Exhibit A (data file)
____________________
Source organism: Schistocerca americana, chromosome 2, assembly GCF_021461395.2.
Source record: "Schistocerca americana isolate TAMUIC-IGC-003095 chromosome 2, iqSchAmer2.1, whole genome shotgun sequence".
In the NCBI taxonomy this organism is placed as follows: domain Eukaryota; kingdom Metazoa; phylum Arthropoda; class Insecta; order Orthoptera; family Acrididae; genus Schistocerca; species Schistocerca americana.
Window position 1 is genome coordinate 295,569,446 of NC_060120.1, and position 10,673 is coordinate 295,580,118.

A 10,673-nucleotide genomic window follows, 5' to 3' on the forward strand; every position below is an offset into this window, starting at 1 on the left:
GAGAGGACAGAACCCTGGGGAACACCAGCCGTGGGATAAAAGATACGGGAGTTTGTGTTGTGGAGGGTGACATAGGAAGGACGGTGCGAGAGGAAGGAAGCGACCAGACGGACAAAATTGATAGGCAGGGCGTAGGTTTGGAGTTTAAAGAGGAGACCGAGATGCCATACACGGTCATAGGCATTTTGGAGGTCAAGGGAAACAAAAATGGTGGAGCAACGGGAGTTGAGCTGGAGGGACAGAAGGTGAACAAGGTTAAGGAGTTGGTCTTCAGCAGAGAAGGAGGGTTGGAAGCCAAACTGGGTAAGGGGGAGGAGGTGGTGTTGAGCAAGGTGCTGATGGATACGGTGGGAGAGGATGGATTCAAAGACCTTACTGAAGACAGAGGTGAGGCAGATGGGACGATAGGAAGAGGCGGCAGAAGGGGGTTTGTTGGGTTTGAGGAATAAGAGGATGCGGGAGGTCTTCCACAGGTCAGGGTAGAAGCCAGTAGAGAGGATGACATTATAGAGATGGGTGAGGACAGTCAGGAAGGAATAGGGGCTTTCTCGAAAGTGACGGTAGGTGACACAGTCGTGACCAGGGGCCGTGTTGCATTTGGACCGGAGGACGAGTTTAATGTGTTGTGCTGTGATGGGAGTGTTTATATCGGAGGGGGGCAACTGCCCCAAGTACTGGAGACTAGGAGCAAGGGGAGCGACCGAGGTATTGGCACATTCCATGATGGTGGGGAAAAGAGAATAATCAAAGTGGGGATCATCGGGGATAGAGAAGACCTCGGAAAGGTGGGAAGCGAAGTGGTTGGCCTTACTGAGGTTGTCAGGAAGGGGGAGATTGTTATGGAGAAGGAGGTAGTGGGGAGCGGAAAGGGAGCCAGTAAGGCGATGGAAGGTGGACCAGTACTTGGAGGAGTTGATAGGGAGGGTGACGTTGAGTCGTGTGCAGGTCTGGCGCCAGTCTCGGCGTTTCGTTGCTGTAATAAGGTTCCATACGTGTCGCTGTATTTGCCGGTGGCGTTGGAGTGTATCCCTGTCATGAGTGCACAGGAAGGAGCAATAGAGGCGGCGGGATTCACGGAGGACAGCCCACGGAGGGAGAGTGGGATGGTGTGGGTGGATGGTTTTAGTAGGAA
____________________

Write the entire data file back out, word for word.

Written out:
Source organism: Schistocerca americana, chromosome 2, assembly GCF_021461395.2.
Source record: "Schistocerca americana isolate TAMUIC-IGC-003095 chromosome 2, iqSchAmer2.1, whole genome shotgun sequence".
In the NCBI taxonomy this organism is placed as follows: domain Eukaryota; kingdom Metazoa; phylum Arthropoda; class Insecta; order Orthoptera; family Acrididae; genus Schistocerca; species Schistocerca americana.
Window position 1 is genome coordinate 295,569,446 of NC_060120.1, and position 10,673 is coordinate 295,580,118.

A 10,673-nucleotide genomic window follows, 5' to 3' on the forward strand; every position below is an offset into this window, starting at 1 on the left:
GAGAGGACAGAACCCTGGGGAACACCAGCCGTGGGATAAAAGATACGGGAGTTTGTGTTGTGGAGGGTGACATAGGAAGGACGGTGCGAGAGGAAGGAAGCGACCAGACGGACAAAATTGATAGGCAGGGCGTAGGTTTGGAGTTTAAAGAGGAGACCGAGATGCCATACACGGTCATAGGCATTTTGGAGGTCAAGGGAAACAAAAATGGTGGAGCAACGGGAGTTGAGCTGGAGGGACAGAAGGTGAACAAGGTTAAGGAGTTGGTCTTCAGCAGAGAAGGAGGGTTGGAAGCCAAACTGGGTAAGGGGGAGGAGGTGGTGTTGAGCAAGGTGCTGATGGATACGGTGGGAGAGGATGGATTCAAAGACCTTACTGAAGACAGAGGTGAGGCAGATGGGACGATAGGAAGAGGCGGCAGAAGGGGGTTTGTTGGGTTTGAGGAATAAGAGGATGCGGGAGGTCTTCCACAGGTCAGGGTAGAAGCCAGTAGAGAGGATGACATTATAGAGATGGGTGAGGACAGTCAGGAAGGAATAGGGGCTTTCTCGAAAGTGACGGTAGGTGACACAGTCGTGACCAGGGGCCGTGTTGCATTTGGACCGGAGGACGAGTTTAATGTGTTGTGCTGTGATGGGAGTGTTTATATCGGAGGGGGGCAACTGCCCCAAGTACTGGAGACTAGGAGCAAGGGGAGCGACCGAGGTATTGGCACATTCCATGATGGTGGGGAAAAGAGAATAATCAAAGTGGGGATCATCGGGGATAGAGAAGACCTCGGAAAGGTGGGAAGCGAAGTGGTTGGCCTTACTGAGGTTGTCAGGAAGGGGGAGATTGTTATGGAGAAGGAGGTAGTGGGGAGCGGAAAGGGAGCCAGTAAGGCGATGGAAGGTGGACCAGTACTTGGAGGAGTTGATAGGGAGGGTGACGTTGAGTCGTGTGCAGGTCTGGCGCCAGTCTCGGCGTTTCGTTGCTGTAATAAGGTTCCATACGTGTCGCTGTATTTGCCGGTGGCGTTGGAGTGTATCCCTGTCATGAGTGCACAGGAAGGAGCAATAGAGGCGGCGGGATTCACGGAGGACAGCCCACGGAGGGAGAGTGGGATGGTGTGGGTGGATGGTTTTAGTAGGAA